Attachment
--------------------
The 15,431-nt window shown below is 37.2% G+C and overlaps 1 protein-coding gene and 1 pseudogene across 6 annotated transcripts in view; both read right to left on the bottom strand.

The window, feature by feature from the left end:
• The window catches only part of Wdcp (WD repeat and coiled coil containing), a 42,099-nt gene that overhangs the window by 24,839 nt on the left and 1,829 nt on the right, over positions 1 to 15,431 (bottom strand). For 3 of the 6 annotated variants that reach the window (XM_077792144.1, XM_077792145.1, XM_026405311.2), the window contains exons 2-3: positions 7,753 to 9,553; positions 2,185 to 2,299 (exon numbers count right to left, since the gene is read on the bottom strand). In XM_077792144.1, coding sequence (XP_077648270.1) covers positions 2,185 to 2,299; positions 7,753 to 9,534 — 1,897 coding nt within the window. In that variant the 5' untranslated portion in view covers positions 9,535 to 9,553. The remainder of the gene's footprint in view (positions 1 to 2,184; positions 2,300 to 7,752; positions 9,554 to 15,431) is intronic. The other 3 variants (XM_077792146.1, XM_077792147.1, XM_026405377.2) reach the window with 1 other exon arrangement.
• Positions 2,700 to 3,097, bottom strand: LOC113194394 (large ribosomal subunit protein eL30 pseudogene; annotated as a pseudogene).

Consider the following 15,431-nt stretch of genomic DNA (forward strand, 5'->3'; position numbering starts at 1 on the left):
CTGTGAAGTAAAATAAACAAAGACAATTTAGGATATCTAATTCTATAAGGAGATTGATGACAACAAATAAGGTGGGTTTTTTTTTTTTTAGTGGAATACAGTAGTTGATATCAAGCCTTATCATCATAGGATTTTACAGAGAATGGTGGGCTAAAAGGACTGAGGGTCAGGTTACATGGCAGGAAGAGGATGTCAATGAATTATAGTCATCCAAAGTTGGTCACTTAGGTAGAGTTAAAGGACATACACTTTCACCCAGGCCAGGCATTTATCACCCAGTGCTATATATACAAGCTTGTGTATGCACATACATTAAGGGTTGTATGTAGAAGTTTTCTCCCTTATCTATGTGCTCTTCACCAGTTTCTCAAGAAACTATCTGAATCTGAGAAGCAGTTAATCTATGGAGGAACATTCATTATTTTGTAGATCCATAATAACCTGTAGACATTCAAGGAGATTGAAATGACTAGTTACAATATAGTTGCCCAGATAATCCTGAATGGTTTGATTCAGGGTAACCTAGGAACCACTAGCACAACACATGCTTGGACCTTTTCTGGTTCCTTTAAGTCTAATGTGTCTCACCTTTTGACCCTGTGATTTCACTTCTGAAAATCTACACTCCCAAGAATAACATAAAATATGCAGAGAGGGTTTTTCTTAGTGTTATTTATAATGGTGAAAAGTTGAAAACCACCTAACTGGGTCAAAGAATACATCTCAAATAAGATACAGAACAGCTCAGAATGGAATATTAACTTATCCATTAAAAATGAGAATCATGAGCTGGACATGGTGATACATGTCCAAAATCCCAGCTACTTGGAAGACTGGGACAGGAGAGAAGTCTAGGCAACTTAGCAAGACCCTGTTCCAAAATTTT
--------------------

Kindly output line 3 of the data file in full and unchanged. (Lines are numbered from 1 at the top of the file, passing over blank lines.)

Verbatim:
• The window catches only part of Wdcp (WD repeat and coiled coil containing), a 42,099-nt gene that overhangs the window by 24,839 nt on the left and 1,829 nt on the right, over positions 1 to 15,431 (bottom strand). For 3 of the 6 annotated variants that reach the window (XM_077792144.1, XM_077792145.1, XM_026405311.2), the window contains exons 2-3: positions 7,753 to 9,553; positions 2,185 to 2,299 (exon numbers count right to left, since the gene is read on the bottom strand). In XM_077792144.1, coding sequence (XP_077648270.1) covers positions 2,185 to 2,299; positions 7,753 to 9,534 — 1,897 coding nt within the window. In that variant the 5' untranslated portion in view covers positions 9,535 to 9,553. The remainder of the gene's footprint in view (positions 1 to 2,184; positions 2,300 to 7,752; positions 9,554 to 15,431) is intronic. The other 3 variants (XM_077792146.1, XM_077792147.1, XM_026405377.2) reach the window with 1 other exon arrangement.